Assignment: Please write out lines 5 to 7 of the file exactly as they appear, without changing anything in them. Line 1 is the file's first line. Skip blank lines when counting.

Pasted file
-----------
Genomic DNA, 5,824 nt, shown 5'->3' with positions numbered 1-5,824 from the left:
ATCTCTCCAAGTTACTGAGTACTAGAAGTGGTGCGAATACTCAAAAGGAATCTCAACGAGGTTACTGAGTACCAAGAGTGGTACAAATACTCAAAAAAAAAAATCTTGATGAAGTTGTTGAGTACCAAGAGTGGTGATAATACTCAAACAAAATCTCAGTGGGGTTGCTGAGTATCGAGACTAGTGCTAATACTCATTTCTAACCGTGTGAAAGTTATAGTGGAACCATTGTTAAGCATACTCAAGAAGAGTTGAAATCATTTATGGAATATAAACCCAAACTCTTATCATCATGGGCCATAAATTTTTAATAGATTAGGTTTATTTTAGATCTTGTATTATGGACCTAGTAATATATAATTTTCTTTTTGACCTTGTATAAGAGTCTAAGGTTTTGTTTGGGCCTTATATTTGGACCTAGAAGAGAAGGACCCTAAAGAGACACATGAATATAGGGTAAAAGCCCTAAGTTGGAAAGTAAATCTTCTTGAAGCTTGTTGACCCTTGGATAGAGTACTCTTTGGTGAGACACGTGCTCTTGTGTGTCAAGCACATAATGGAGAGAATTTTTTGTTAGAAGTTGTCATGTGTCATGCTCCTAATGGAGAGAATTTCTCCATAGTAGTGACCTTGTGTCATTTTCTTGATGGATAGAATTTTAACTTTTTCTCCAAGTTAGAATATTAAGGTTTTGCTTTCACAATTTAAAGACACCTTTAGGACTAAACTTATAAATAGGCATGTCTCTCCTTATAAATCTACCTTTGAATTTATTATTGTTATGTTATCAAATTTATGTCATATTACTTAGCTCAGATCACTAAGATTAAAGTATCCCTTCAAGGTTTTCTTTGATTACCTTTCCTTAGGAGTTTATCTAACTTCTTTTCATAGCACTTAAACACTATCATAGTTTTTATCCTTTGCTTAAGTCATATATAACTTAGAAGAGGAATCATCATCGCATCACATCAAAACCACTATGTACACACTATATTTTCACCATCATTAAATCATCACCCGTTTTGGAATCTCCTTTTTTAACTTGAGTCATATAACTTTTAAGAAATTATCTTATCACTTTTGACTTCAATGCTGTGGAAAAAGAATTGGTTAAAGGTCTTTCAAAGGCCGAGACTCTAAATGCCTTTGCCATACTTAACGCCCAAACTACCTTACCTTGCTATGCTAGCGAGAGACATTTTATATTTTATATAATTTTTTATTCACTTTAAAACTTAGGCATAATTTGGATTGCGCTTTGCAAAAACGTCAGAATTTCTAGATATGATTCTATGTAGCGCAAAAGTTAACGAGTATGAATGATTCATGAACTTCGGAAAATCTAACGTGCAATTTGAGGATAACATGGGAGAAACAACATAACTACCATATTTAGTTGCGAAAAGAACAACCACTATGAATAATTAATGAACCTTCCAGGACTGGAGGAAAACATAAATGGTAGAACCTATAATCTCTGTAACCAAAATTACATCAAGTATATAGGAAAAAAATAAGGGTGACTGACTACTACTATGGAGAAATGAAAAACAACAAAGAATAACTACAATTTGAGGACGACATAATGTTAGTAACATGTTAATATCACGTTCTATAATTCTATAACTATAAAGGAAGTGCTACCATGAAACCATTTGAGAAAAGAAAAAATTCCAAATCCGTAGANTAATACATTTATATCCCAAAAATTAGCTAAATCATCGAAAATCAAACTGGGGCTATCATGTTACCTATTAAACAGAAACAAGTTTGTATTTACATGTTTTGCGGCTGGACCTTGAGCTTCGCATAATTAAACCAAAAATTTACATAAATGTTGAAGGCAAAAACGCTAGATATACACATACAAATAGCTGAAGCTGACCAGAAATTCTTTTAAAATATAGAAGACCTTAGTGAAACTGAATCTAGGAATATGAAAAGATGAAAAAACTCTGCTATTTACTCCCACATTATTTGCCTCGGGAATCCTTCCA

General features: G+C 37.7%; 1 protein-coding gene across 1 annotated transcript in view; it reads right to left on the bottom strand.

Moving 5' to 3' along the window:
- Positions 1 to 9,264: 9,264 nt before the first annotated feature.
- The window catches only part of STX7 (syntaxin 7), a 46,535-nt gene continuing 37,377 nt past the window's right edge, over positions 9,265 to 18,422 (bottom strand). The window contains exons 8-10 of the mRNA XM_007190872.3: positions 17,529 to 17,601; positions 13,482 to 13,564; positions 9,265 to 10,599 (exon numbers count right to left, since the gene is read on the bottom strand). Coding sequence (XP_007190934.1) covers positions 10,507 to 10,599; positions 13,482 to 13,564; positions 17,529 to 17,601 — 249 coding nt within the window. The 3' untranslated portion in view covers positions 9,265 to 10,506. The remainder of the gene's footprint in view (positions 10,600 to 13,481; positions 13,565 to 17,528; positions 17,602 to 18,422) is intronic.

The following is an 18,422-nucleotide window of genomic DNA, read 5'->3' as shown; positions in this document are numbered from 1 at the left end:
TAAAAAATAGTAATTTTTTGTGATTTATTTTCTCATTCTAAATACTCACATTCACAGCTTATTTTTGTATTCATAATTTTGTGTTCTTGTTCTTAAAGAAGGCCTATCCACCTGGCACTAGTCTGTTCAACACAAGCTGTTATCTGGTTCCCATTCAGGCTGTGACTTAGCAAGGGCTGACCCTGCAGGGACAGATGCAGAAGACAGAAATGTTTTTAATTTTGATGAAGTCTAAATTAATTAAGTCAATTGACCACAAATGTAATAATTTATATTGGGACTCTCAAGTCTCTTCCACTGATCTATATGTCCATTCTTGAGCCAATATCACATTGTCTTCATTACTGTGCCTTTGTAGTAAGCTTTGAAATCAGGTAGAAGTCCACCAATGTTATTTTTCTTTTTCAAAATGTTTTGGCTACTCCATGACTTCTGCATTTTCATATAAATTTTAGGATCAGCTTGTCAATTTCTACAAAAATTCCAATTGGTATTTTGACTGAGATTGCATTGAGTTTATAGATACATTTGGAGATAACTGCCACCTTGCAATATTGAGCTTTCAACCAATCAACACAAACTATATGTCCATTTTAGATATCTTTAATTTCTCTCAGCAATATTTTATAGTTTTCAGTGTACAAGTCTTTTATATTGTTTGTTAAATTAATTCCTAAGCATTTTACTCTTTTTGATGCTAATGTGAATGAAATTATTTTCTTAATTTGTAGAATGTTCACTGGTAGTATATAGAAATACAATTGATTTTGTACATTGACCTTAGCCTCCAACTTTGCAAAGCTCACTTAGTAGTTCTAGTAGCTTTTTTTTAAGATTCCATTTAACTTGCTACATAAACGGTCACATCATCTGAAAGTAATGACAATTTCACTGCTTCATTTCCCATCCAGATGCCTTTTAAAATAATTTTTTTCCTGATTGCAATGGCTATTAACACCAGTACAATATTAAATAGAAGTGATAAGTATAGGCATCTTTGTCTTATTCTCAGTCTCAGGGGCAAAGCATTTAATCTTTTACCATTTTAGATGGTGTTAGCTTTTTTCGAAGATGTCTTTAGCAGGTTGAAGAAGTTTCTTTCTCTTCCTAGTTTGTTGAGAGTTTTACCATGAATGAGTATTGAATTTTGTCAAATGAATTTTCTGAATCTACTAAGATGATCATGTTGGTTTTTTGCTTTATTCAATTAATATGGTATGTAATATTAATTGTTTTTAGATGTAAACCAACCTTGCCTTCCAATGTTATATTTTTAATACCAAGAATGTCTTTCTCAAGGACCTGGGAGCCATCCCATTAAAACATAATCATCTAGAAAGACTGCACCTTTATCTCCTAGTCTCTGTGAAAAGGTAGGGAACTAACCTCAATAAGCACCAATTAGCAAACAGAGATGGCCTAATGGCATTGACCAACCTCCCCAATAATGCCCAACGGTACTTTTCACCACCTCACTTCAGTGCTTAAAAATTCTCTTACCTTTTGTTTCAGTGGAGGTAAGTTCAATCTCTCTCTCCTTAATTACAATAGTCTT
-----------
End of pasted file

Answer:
- Positions 1 to 9,264: 9,264 nt before the first annotated feature.
- The window catches only part of STX7 (syntaxin 7), a 46,535-nt gene continuing 37,377 nt past the window's right edge, over positions 9,265 to 18,422 (bottom strand). The window contains exons 8-10 of the mRNA XM_007190872.3: positions 17,529 to 17,601; positions 13,482 to 13,564; positions 9,265 to 10,599 (exon numbers count right to left, since the gene is read on the bottom strand). Coding sequence (XP_007190934.1) covers positions 10,507 to 10,599; positions 13,482 to 13,564; positions 17,529 to 17,601 — 249 coding nt within the window. The 3' untranslated portion in view covers positions 9,265 to 10,506. The remainder of the gene's footprint in view (positions 10,600 to 13,481; positions 13,565 to 17,528; positions 17,602 to 18,422) is intronic.

The following is an 18,422-nucleotide window of genomic DNA, read 5'->3' as shown; positions in this document are numbered from 1 at the left end: